From the we told you so department and The Hockey Schtick: It is all about nighttime influence on minimum temperatures, mostly due to the heat sink effect of urbanization and nearby structures and paving.
New paper finds “surprisingly, there are many US weather stations that show cooling” over the past century
A paper published today in the Journal of Climate finds, contrary to popular belief, that US “monthly maximum temperatures are not often greatly changing — perhaps surprisingly, there are many stations that show some cooling [over the past century].
In contrast, the minimum temperatures show significant warming. Overall, the Southeastern United States shows the least warming (even some cooling), and the Western United States, Northern Midwest, and New England have experienced the most warming.”
In essence, this paper is saying the weather/climate has become less extreme, with little to no change in maximum temperatures “and even some cooling” of maximum temperatures in some stations, and warming of minimum temperatures. Thus the temperature range between minimum and maximum temperatures has decreased, a less extreme, more benign climate.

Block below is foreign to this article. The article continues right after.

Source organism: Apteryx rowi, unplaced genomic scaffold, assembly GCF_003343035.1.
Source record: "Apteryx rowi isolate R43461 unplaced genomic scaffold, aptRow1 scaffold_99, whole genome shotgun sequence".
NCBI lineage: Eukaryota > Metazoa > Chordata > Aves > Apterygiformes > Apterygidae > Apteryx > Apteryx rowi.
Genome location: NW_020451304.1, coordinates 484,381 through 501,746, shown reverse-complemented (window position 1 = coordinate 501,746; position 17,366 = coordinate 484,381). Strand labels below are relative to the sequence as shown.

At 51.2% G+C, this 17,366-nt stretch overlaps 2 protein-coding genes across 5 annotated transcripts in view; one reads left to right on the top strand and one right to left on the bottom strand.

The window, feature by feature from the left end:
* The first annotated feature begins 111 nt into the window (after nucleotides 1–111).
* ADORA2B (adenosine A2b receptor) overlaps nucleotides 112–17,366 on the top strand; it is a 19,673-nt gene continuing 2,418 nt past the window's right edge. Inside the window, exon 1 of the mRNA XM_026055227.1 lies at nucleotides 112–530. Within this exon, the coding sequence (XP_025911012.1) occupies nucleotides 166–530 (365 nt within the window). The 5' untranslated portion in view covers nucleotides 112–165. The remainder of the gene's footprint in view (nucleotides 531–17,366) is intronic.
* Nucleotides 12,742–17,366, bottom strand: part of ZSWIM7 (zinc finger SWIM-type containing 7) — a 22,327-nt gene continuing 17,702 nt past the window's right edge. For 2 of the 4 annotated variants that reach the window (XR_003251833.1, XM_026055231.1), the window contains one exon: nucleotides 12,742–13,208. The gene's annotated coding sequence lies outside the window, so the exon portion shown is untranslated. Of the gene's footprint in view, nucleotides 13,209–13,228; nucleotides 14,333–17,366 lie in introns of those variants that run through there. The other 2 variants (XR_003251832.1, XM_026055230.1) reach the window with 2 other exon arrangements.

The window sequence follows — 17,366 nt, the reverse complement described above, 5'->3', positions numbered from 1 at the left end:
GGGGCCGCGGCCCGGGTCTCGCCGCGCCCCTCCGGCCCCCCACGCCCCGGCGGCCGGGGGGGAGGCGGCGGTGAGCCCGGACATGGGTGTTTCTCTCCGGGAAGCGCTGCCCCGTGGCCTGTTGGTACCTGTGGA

According to the paper, the warming in minimum temperatures is regional, with the SE US showing “the least warming (even some cooling),” suggesting that other processes such as ocean and atmospheric oscillations are responsible, rather than a uniform warming from AGW.
Note these results are after the huge up-justments made to the US temperature data and urban heat island [UHI] artificial warming, which could account for all or most of the warming of minimum temperatures.
From our 2012 draft paper: Acceptably placed thermometers away from common urban influences read much cooler nationwide:
A reanalysis of U.S. surface station temperatures has been performed using the recently WMO-approved Siting Classification System devised by METEO-France’s Michel Leroy. The new siting classification more accurately characterizes the quality of the location in terms of monitoring long-term spatially representative surface temperature trends. The new analysis demonstrates that reported 1979-2008 U.S. temperature trends are spuriously doubled, with 92% of that over-estimation resulting from erroneous NOAA adjustments of well-sited stations upward. The paper is the first to use the updated siting system which addresses USHCN siting issues and data adjustments.
The new improved assessment, for the years 1979 to 2008, yields a trend of +0.155C per decade from the high quality sites, a +0.248 C per decade trend for poorly sited locations, and a trend of +0.309 C per decade after NOAA adjusts the data. This issue of station siting quality is expected to be an issue with respect to the monitoring of land surface temperature throughout the Global Historical Climate Network and in the BEST network.